The extra week between the German and Hungarian Grands Prix and the August testing ban has allowed DHL Jordan Honda team members to relax for a few days before returning to busy preparations for the thirteenth round of the FIA Formula One World ...
The extra week between the German and Hungarian Grands Prix and the August testing ban has allowed DHL Jordan Honda team members to relax for a few days before returning to busy preparations for the thirteenth round of the FIA Formula One World Championship of 2002. While the race and test team staff and the drivers took an enforced break from the track, the factory has been full of activity with preparations for the remaining five races of the season.
Budapest's Hungaroring offers a unique challenge and is often described as having the characteristics of a street circuit due to the twisty nature of the track, with few overtaking opportunities. Gary Anderson, Director of Race and Test Engineering, says, "The Hungaroring is usually hot, slippery, dirty, dusty and quite a tricky circuit. It is one of the slower tracks and it requires a lot of downforce. The circuit is hard on the tyres because of the high temperatures and because there are so many corners in a lap compared to most other tracks. There are a lot of long corners, where it's difficult to get a good balance. Generally this circuit is difficult for everyone. The potential for overtaking is minimal, with so many corners on top of each other and straights that are not long enough to get speed up and overtake there."
There have been minor modifications for the EJ12 since the last race, Anderson explains. "This season we have had some glitches with race starts, and we have ironed those out now. We are always working to try and optimise launch control. The EJ12 has some small developments specific to the very individual track at Hungaroring. We will do a shakedown before we arrive in Hungary to check everything is OK, but the testing ban means developments have been limited to the wind tunnel, where we have been working on a few things for the EJ12 and preparations for next year's car."
Zsolt Baumgartner, the Hungarian F3000 driver currently with Nordic Racing, will have a unique opportunity to impress his home crowds at the Hungarian Grand Prix, when he will drive the Jordan Honda EJ12 for a demonstration run on race morning. There have been no Hungarian drivers in the FIA Formula One World Championship since it was created in 1950, however the first ever motor race to be called a Grand Prix, held at Le Mans, was won by a Hungarian called Ferencz Szisc in 1906.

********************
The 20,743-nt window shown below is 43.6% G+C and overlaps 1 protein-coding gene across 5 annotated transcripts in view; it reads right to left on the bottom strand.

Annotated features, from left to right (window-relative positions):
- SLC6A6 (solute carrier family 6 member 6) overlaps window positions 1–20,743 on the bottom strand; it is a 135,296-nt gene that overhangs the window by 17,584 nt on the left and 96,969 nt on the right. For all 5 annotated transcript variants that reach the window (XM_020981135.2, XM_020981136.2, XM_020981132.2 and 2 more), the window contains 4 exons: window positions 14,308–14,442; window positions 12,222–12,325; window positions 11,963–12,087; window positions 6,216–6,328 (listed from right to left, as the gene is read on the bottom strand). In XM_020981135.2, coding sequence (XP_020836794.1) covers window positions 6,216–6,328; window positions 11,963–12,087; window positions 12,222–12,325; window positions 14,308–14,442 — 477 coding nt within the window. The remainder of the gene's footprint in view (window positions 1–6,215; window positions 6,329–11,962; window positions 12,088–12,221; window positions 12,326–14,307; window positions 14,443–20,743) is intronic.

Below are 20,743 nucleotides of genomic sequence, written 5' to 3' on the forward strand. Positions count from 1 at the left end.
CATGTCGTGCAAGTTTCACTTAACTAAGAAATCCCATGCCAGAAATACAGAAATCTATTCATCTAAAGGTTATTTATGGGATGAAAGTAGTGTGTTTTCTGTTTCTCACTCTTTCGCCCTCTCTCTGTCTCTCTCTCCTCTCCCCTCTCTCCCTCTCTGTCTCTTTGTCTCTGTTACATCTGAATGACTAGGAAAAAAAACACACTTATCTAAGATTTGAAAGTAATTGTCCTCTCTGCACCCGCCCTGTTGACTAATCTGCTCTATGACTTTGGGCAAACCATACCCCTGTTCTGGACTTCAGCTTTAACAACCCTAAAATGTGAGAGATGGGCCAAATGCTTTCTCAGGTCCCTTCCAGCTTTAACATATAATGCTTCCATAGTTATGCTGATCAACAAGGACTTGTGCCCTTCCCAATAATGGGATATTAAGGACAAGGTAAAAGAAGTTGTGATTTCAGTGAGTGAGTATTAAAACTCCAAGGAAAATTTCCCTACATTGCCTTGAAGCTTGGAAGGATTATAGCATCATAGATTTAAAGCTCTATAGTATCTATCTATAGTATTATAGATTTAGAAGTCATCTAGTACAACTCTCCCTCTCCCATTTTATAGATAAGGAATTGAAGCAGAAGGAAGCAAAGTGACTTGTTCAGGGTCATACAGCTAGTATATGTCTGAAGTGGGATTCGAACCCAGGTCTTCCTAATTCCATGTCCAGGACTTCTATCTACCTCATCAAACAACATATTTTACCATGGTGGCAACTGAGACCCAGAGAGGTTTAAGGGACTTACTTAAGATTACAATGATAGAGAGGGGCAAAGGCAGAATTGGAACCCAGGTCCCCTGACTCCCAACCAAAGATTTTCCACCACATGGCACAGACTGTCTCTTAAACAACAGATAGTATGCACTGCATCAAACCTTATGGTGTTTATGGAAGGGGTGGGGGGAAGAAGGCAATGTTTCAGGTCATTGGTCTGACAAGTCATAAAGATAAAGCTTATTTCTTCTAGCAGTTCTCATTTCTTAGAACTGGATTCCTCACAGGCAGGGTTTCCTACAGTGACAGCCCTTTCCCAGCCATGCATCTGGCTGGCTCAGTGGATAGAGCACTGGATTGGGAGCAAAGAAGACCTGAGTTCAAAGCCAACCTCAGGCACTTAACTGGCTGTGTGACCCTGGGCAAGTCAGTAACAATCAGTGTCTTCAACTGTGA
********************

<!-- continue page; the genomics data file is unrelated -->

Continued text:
Eddie Jordan, Chief Executive
"We are showing potential at the moment, particularly with the latest development from Honda on the engine, and this weekend we need to turn that promise into results. I believe we have been unfortunate not to score points in recent races so if we can produce a solid performance, I am confident we can take something away from this race."
"Hungaroring is a very unusual and twisty circuit. Normally we find that temperatures are very high, particularly with the race being in the middle of August. Traction and the torque of the engine are extremely important here, but the major aspect for drivers is the demands this circuit places on our physical fitness."
"I visited the circuit in a hire car a few weeks ago and even though it was damp, it was interesting. It's a bit like a go-kart track, good fun to drive but not the most difficult F1 track. I also got to see a little of the Old Town which was very beautiful. I hope that we can carry on performing well and improve on my 8th place finish at the German Grand Prix. I know how hard it is to score points but I think it's not impossible. I can't wait to grab them!"